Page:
JUST no chance to travel incognito even for bears and maybe, all animals in the very near future. Because Facial Recognition is getting better and now helping researchers keep track of bears.

Ed Miller and Mary Nguyen are Silicon Valley software developers by day, but moonlight at solving unusually fuzzy problems.

A few years ago they became mesmerized like many of the rest of us, by an Alaskan webcam broadcasting brown bears from Katmai National Park. They also happened to be seeking a project to hone their machine learning expertise.

''We thought machine learning is really great at identifying people; what could it do for bears?'' Mr.Miller said. Could artificial intelligence used for face recognition be harnessed to distinguish one bear from another.

At Knight Inlet in British Columbia, Canada, Melanie Clapham was pondering the same question.

Dr. Clapham, a postdoctoral researcher at the University of Victoria working with Chris Darimont of the. Raincoast Conservation Foundation, was eager to explore  facial recognition technology as an aid in her grizzly bear studies .But her expertise was bear biology, not A.I.

Fortunately, the four found a match on Wildlabs.Net, an online broker of collaborations between technologists and conservationists. Combining their skill sets, Mr. Miller and Ms. Nguyen volunteered spare time over several years for this passion project, reporting the results of their experiment last week in the journal Ecology and Evolution.

The project they produced, BearID, could help conservationists monitor the health of bear populations in various parts of the world and perhaps aid work with other animals, too.

They got started by looking for other animals that had gotten the deep learning treatment.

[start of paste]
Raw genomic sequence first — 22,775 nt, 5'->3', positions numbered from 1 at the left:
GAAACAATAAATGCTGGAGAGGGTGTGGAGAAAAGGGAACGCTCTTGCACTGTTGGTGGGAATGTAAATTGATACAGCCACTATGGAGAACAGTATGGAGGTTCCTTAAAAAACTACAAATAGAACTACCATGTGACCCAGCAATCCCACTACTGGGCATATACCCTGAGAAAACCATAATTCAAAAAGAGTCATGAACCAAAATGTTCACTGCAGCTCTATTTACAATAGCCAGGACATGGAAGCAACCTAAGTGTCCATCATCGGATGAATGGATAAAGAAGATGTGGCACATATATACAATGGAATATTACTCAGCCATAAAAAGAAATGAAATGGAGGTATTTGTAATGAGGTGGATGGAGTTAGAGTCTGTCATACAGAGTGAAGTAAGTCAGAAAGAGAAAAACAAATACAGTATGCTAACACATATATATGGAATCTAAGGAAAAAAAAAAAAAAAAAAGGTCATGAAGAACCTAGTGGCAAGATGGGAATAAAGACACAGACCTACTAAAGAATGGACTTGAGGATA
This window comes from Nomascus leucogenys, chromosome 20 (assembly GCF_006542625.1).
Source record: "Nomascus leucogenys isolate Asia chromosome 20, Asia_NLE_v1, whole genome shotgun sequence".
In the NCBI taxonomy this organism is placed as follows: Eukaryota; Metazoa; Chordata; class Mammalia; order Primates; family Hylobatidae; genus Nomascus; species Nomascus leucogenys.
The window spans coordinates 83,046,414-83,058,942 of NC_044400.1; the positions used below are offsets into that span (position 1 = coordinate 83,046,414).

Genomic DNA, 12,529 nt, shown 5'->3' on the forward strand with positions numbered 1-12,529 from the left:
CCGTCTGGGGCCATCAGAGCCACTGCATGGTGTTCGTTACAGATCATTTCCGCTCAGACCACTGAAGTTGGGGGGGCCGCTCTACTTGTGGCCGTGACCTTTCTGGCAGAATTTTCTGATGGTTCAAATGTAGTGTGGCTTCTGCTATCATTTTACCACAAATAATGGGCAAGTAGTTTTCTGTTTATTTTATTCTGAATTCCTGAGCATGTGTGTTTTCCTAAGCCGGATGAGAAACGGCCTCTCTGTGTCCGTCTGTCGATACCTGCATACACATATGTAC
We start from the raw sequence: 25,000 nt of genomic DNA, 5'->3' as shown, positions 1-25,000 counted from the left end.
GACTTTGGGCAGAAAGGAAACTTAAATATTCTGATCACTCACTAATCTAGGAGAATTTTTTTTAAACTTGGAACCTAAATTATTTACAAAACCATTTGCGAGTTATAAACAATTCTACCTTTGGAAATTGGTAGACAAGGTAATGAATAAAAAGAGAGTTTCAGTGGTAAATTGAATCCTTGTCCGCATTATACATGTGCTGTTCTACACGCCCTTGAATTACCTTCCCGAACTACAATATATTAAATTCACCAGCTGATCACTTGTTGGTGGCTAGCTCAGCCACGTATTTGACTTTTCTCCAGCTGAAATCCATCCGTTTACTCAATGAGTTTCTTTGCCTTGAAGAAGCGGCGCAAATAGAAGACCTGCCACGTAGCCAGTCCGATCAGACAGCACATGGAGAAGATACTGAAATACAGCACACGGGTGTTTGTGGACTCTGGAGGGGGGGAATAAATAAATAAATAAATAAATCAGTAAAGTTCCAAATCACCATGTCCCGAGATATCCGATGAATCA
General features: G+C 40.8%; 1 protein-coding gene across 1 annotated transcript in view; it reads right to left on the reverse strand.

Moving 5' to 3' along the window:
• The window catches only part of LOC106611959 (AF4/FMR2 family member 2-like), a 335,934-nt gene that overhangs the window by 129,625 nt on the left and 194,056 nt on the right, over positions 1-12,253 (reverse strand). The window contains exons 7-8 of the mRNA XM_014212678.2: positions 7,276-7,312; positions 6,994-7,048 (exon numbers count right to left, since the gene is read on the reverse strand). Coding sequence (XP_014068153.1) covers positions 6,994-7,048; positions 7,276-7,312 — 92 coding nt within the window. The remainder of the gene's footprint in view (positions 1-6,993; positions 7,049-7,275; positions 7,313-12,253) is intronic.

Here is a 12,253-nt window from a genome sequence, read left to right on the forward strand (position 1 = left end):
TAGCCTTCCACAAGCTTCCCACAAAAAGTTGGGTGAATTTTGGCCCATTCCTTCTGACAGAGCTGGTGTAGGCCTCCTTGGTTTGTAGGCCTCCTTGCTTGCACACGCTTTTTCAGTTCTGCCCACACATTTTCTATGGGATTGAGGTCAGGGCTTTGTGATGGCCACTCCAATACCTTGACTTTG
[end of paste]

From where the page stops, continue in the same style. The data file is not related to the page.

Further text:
''In typical engineering fashion, we're looking for a shortcut,'' Mr. Miller said.

They discovered ''dog hipsterizer,'' a program that found the faces, eyes and noses of dogs in photos and placed rimmed glasses and mustaches on them. ''That was where we started,'' Ms. Nguyen said.

Although trained on dogs, dog hipsterizer worked reasonably well on the similarly shaped faces to of bears giving them a programming head start. Nevertheless, Ms. Nguyen said the work's initial stages were tedious.

Creating a training data set for the deep learning program involved examining over.

4,000 photos with bears in them and then manually highlighting each bear's eyes, nose and ears by drawing boxes around them so the program could learn to find these features.

The system also had top overcome a challenge of brown bears physical appearance.

To monitor populations, ''we have to be able to recognize individuals,'' said Dr. Clapham. But bears don't have any feature capable to a fingerprint, such as a zebra's stripes or giraffe's spots.

From 4,675 fully labelled bear faces on photographs taken from research and at bear viewing sites at Brooks River, Alaska and Knight Inlet, they randomly split images into training and testing data sets.

Once trained using 3,740 photographs of bear faces, deep learning went to work ''unsupervised,'' Dr. Clapham said, to see how well it could spot differences between known bears from 935 photographs.

The honor and serving of the latest global operational research on A.I., Facial Recognition and Future continues to Part 2. The World Students Society thanks author Lesley Evans Ogden.


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